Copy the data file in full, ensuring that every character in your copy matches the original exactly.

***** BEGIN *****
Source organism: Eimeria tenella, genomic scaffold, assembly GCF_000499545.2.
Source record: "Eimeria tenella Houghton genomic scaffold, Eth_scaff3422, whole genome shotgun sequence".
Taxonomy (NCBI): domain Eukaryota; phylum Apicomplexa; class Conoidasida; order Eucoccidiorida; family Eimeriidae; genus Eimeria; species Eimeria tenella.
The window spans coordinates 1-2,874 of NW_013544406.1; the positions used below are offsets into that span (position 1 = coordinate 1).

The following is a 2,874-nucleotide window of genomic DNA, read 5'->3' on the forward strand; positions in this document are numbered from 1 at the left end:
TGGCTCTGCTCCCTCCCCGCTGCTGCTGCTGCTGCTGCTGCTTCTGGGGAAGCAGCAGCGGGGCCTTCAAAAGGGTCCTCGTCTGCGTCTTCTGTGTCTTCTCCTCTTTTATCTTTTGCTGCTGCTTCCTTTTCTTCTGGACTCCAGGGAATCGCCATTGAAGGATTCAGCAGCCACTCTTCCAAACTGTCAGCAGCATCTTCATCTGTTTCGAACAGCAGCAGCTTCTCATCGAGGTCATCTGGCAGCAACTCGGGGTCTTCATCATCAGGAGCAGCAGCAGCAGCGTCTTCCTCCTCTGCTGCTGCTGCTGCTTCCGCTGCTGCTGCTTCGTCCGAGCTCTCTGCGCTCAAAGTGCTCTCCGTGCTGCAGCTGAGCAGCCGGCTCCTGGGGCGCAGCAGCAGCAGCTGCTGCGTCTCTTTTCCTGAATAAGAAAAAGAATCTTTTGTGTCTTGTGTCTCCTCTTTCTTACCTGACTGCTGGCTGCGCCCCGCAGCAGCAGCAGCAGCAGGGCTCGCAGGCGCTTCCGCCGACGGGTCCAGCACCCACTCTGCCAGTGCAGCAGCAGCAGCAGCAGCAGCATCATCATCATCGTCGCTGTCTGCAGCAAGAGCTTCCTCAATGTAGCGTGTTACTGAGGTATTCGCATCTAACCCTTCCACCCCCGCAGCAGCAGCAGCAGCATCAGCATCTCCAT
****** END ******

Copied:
Source organism: Eimeria tenella, genomic scaffold, assembly GCF_000499545.2.
Source record: "Eimeria tenella Houghton genomic scaffold, Eth_scaff3422, whole genome shotgun sequence".
Taxonomy (NCBI): domain Eukaryota; phylum Apicomplexa; class Conoidasida; order Eucoccidiorida; family Eimeriidae; genus Eimeria; species Eimeria tenella.
The window spans coordinates 1-2,874 of NW_013544406.1; the positions used below are offsets into that span (position 1 = coordinate 1).

The following is a 2,874-nucleotide window of genomic DNA, read 5'->3' on the forward strand; positions in this document are numbered from 1 at the left end:
TGGCTCTGCTCCCTCCCCGCTGCTGCTGCTGCTGCTGCTGCTTCTGGGGAAGCAGCAGCGGGGCCTTCAAAAGGGTCCTCGTCTGCGTCTTCTGTGTCTTCTCCTCTTTTATCTTTTGCTGCTGCTTCCTTTTCTTCTGGACTCCAGGGAATCGCCATTGAAGGATTCAGCAGCCACTCTTCCAAACTGTCAGCAGCATCTTCATCTGTTTCGAACAGCAGCAGCTTCTCATCGAGGTCATCTGGCAGCAACTCGGGGTCTTCATCATCAGGAGCAGCAGCAGCAGCGTCTTCCTCCTCTGCTGCTGCTGCTGCTTCCGCTGCTGCTGCTTCGTCCGAGCTCTCTGCGCTCAAAGTGCTCTCCGTGCTGCAGCTGAGCAGCCGGCTCCTGGGGCGCAGCAGCAGCAGCTGCTGCGTCTCTTTTCCTGAATAAGAAAAAGAATCTTTTGTGTCTTGTGTCTCCTCTTTCTTACCTGACTGCTGGCTGCGCCCCGCAGCAGCAGCAGCAGCAGGGCTCGCAGGCGCTTCCGCCGACGGGTCCAGCACCCACTCTGCCAGTGCAGCAGCAGCAGCAGCAGCAGCATCATCATCATCGTCGCTGTCTGCAGCAAGAGCTTCCTCAATGTAGCGTGTTACTGAGGTATTCGCATCTAACCCTTCCACCCCCGCAGCAGCAGCAGCAGCATCAGCATCTCCAT